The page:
AMD is getting ready to ship its first Ryzen processors based on the new Zen 2 architecture, which the company says offers up to a 15 percent boost in instructions per clock, double the cache size, and twice the floating point performance.

The first Zen 2 chips will be AMD’s 3rd-gen Ryzen processors for desktops, which are coming in July for $199 and up.

Oh, and the 3rd-gen Ryzen chips will also be the first 7nm desktop processors to market… at a time when Intel is just about to launch its first 10nm laptop chips. The company is highlighting its move to 7nm by releasing the new processors on 7/7/2019.

Here’s a run-down of the 3rd-gen Ryzen desktop chips coming at launch:

  • Ryzen 5 36006-cores/12-threads/3.6 GHz base/4.2 GHz boost/35MB total cache/65W TDP/$199
  • Ryzen 5 3600X: 6-cores/12-threads/3.8 GHz base/4.4 GHz boost/35MB total cache/$249
  • Ryzen 7 3700X: 8-cores/16-threads/3.6 GHz base/4.4 GHz boost/36 MB total cache/65W TDP/$329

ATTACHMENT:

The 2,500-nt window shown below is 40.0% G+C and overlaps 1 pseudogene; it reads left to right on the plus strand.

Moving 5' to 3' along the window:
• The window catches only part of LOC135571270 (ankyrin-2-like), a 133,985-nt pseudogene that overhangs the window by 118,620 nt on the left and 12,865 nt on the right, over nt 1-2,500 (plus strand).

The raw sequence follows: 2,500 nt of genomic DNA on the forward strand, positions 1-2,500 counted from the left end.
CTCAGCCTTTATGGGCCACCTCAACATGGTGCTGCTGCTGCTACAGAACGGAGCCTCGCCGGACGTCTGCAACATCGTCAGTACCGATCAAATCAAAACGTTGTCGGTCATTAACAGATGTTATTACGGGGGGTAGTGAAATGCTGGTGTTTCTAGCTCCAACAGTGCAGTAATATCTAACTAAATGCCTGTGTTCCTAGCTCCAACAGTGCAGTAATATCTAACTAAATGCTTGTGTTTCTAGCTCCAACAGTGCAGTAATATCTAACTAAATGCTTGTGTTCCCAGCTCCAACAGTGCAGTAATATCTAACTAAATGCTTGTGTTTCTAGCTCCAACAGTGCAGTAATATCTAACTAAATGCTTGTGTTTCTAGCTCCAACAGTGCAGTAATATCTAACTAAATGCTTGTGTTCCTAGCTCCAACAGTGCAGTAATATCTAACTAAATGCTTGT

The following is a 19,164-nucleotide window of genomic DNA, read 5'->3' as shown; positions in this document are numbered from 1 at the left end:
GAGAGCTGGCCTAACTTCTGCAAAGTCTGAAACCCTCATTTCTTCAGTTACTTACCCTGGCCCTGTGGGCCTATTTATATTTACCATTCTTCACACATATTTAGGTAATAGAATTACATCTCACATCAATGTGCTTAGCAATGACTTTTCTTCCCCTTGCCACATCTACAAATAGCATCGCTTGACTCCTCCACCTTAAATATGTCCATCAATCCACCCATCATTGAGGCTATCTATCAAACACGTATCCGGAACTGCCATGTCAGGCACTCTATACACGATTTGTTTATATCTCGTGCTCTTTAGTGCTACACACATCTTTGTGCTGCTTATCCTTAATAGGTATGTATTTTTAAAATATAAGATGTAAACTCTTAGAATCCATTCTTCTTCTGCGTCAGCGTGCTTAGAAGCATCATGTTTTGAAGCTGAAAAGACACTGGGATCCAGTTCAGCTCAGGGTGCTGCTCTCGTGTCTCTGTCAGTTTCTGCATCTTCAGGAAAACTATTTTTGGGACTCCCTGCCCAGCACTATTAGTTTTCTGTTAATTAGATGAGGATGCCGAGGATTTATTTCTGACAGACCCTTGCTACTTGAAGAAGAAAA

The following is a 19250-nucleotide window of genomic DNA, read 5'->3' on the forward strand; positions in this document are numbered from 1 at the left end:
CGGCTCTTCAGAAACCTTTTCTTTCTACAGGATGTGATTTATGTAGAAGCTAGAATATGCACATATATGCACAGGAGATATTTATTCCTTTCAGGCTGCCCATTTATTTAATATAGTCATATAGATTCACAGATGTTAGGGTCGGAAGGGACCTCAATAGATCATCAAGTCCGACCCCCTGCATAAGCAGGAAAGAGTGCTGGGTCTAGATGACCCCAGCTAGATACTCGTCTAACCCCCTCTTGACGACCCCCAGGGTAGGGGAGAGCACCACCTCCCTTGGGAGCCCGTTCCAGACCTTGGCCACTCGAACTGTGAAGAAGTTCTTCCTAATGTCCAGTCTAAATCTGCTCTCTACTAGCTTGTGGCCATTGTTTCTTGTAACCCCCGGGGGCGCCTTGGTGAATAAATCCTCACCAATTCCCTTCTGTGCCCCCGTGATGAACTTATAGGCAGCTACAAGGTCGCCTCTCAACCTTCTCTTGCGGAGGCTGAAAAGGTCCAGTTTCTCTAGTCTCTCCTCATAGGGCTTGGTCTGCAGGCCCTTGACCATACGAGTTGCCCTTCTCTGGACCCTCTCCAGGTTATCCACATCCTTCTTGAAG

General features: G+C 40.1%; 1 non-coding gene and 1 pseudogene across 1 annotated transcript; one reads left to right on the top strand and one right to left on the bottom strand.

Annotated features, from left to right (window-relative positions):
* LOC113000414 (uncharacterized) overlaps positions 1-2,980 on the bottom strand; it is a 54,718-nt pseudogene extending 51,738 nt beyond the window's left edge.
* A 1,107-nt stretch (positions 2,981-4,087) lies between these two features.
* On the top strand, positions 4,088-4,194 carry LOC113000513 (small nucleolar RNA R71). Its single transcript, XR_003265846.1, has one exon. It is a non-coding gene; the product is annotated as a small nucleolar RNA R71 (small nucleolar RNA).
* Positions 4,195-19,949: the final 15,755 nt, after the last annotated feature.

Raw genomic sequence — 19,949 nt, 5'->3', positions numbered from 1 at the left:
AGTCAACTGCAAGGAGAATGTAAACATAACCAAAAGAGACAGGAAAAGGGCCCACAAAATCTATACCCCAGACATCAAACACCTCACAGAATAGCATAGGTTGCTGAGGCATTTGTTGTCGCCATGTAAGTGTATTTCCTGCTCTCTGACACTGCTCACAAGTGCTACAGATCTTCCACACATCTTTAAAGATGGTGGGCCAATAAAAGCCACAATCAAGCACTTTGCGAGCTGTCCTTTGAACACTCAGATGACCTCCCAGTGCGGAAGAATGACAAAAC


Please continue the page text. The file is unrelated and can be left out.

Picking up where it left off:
• Ryzen 7 3800X: 8-cores/16-threads/3.9 GHz base/4.5 GHz boost/36MB total cache/105W TDP/$399
  • Ryzen 7 3900X:  12-cores/24-threads/3.8 GHz base/4.6 GHz boost/70MB total cache/$499

AMD says the new chips have 24 PCIe 4.0 lanes and they’re designed to work with new X570 motherboards featuring 16 lanes, for a total of 40.

And while a performance boost over previous-gen AMD Ryzen chips is nice, the real question is going to be how these processors compare tot he competitions — AMD says they offer higher performance than equivalent Intel chips that use less power… at least in some circumstances.

For example, the company says the 65 watt Ryzen 7 3700X outperforms Intel’s 95 watt Core i7-9700K by 28 percent in Cinebench R20 multi-threaded performance tests, and by 1 percent in single-threaded performance (which doesn’t sound that impressive until you consider the TDP difference).

AMD’ new 105 watt Ryzen 9 3900X, meanwhile, is said to outperform the 165 watt Intel Core i9-9920X by 6 percent in a Cinebench multi-threaded test, an 14 percent in single-threaded.

While AMD gets to cherry pick benchmarks that will show its chips in the best light until they’re made available to reviewers and the public, that still seems like a promising result.

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